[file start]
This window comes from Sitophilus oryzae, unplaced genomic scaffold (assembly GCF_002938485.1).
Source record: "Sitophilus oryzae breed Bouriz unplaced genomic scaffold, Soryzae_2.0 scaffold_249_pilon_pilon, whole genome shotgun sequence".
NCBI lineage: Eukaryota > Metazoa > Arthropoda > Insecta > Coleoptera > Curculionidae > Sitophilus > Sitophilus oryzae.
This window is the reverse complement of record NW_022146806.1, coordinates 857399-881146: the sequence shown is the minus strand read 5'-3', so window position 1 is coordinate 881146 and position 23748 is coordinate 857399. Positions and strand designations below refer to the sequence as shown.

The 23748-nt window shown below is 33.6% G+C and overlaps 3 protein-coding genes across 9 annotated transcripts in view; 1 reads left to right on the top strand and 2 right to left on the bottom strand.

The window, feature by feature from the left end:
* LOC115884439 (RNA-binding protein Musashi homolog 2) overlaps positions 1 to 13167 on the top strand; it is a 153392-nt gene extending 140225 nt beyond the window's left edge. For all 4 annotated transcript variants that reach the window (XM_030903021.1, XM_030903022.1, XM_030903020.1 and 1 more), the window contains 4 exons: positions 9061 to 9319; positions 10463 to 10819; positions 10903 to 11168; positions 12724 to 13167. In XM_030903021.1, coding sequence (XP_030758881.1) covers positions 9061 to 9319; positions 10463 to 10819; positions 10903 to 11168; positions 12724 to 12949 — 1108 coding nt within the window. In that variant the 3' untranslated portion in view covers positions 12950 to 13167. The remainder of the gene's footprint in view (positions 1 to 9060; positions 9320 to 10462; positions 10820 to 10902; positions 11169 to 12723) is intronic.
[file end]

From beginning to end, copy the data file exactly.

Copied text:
This window comes from Sitophilus oryzae, unplaced genomic scaffold (assembly GCF_002938485.1).
Source record: "Sitophilus oryzae breed Bouriz unplaced genomic scaffold, Soryzae_2.0 scaffold_249_pilon_pilon, whole genome shotgun sequence".
NCBI lineage: Eukaryota > Metazoa > Arthropoda > Insecta > Coleoptera > Curculionidae > Sitophilus > Sitophilus oryzae.
This window is the reverse complement of record NW_022146806.1, coordinates 857399-881146: the sequence shown is the minus strand read 5'-3', so window position 1 is coordinate 881146 and position 23748 is coordinate 857399. Positions and strand designations below refer to the sequence as shown.

The 23748-nt window shown below is 33.6% G+C and overlaps 3 protein-coding genes across 9 annotated transcripts in view; 1 reads left to right on the top strand and 2 right to left on the bottom strand.

The window, feature by feature from the left end:
* LOC115884439 (RNA-binding protein Musashi homolog 2) overlaps positions 1 to 13167 on the top strand; it is a 153392-nt gene extending 140225 nt beyond the window's left edge. For all 4 annotated transcript variants that reach the window (XM_030903021.1, XM_030903022.1, XM_030903020.1 and 1 more), the window contains 4 exons: positions 9061 to 9319; positions 10463 to 10819; positions 10903 to 11168; positions 12724 to 13167. In XM_030903021.1, coding sequence (XP_030758881.1) covers positions 9061 to 9319; positions 10463 to 10819; positions 10903 to 11168; positions 12724 to 12949 — 1108 coding nt within the window. In that variant the 3' untranslated portion in view covers positions 12950 to 13167. The remainder of the gene's footprint in view (positions 1 to 9060; positions 9320 to 10462; positions 10820 to 10902; positions 11169 to 12723) is intronic.